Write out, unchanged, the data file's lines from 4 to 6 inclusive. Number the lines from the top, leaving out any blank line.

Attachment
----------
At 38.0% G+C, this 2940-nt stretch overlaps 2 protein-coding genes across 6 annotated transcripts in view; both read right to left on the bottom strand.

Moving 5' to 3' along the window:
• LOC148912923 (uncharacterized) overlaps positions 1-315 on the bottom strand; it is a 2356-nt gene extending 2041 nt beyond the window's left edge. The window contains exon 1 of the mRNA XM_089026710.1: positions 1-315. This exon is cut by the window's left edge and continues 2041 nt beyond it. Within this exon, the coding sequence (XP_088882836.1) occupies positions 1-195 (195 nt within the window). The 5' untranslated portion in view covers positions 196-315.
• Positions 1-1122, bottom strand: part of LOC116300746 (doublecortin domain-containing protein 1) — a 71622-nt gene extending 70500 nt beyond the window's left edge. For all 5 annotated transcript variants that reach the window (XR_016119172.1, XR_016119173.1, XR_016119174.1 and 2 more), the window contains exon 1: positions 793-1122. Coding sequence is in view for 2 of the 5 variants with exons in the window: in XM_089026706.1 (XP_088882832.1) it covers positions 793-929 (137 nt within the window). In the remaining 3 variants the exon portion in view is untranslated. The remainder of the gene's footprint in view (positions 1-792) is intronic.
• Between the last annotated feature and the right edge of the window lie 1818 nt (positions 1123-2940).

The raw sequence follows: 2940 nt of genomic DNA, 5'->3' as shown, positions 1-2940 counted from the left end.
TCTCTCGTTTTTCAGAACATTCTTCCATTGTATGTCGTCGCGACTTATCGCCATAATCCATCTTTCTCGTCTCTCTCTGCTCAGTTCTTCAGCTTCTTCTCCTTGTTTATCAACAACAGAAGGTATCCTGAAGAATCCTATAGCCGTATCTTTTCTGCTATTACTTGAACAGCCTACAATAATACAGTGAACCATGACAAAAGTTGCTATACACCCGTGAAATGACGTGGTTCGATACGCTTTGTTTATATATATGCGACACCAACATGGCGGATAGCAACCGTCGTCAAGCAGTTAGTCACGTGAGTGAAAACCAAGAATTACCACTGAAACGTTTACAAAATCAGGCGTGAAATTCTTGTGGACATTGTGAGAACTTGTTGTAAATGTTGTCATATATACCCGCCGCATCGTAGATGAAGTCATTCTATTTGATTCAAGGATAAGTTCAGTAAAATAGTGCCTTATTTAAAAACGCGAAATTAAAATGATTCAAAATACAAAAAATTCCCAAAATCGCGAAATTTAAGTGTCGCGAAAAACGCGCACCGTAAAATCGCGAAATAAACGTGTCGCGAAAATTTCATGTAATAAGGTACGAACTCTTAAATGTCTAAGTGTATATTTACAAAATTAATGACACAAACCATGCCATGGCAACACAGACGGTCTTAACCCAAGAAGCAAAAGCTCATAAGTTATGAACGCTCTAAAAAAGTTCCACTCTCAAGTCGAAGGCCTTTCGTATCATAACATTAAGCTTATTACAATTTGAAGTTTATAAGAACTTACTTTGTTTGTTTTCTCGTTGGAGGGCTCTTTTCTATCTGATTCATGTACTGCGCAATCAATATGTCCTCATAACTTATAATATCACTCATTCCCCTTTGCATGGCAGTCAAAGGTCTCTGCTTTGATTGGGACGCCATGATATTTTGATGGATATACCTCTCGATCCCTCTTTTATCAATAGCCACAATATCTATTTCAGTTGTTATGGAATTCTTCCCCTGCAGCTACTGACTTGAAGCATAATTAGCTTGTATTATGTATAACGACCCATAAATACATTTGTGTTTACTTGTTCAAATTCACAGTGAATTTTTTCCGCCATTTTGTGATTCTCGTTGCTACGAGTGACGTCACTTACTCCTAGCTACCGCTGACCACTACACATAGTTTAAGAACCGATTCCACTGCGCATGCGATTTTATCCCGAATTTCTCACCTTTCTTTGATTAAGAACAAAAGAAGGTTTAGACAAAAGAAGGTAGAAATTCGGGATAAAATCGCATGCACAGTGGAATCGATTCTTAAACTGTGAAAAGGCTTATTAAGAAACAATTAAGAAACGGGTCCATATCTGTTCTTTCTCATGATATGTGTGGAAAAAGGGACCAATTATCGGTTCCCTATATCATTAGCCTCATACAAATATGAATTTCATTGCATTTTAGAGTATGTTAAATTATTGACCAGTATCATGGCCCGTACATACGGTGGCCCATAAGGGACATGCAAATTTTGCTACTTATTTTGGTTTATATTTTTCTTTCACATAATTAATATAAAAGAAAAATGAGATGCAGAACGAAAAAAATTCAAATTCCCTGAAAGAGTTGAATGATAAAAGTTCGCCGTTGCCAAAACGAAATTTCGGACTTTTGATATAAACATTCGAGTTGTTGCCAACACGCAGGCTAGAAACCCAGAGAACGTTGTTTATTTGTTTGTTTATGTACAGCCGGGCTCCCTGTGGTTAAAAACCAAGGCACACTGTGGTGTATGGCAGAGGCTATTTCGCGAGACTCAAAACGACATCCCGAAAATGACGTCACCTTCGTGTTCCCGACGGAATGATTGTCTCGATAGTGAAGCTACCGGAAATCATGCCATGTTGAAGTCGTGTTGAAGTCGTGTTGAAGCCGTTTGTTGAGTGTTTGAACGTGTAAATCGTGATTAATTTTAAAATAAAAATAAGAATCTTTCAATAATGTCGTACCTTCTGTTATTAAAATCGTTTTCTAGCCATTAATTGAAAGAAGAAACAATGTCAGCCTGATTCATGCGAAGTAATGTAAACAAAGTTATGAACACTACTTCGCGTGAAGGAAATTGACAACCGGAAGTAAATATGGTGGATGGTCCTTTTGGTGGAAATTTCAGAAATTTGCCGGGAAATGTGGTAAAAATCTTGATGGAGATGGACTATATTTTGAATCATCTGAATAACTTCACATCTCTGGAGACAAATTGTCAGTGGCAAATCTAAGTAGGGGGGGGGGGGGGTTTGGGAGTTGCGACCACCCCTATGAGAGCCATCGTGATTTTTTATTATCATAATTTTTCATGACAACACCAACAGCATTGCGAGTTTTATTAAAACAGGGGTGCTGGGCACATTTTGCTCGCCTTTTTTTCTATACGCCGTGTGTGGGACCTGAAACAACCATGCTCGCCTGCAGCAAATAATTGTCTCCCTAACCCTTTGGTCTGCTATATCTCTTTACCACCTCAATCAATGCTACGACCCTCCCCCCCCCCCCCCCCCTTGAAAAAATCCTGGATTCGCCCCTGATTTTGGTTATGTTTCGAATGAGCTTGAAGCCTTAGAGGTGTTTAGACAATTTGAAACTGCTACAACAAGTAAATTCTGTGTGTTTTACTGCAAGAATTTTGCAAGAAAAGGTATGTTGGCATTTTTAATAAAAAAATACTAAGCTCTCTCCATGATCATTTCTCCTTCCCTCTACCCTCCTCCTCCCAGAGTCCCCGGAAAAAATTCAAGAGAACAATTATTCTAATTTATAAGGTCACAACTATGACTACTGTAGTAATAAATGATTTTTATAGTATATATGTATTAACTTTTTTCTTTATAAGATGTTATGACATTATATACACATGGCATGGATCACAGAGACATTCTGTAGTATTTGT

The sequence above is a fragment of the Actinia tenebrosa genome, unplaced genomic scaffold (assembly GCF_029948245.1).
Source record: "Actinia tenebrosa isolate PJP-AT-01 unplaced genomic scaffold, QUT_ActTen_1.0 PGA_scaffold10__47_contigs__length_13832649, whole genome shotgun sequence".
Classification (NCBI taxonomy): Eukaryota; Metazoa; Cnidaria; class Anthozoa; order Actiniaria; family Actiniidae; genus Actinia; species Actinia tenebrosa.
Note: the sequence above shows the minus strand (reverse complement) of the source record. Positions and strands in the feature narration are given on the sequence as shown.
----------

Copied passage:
• Positions 1-1122, bottom strand: part of LOC116300746 (doublecortin domain-containing protein 1) — a 71622-nt gene extending 70500 nt beyond the window's left edge. For all 5 annotated transcript variants that reach the window (XR_016119172.1, XR_016119173.1, XR_016119174.1 and 2 more), the window contains exon 1: positions 793-1122. Coding sequence is in view for 2 of the 5 variants with exons in the window: in XM_089026706.1 (XP_088882832.1) it covers positions 793-929 (137 nt within the window). In the remaining 3 variants the exon portion in view is untranslated. The remainder of the gene's footprint in view (positions 1-792) is intronic.
• Between the last annotated feature and the right edge of the window lie 1818 nt (positions 1123-2940).

The raw sequence follows: 2940 nt of genomic DNA, 5'->3' as shown, positions 1-2940 counted from the left end.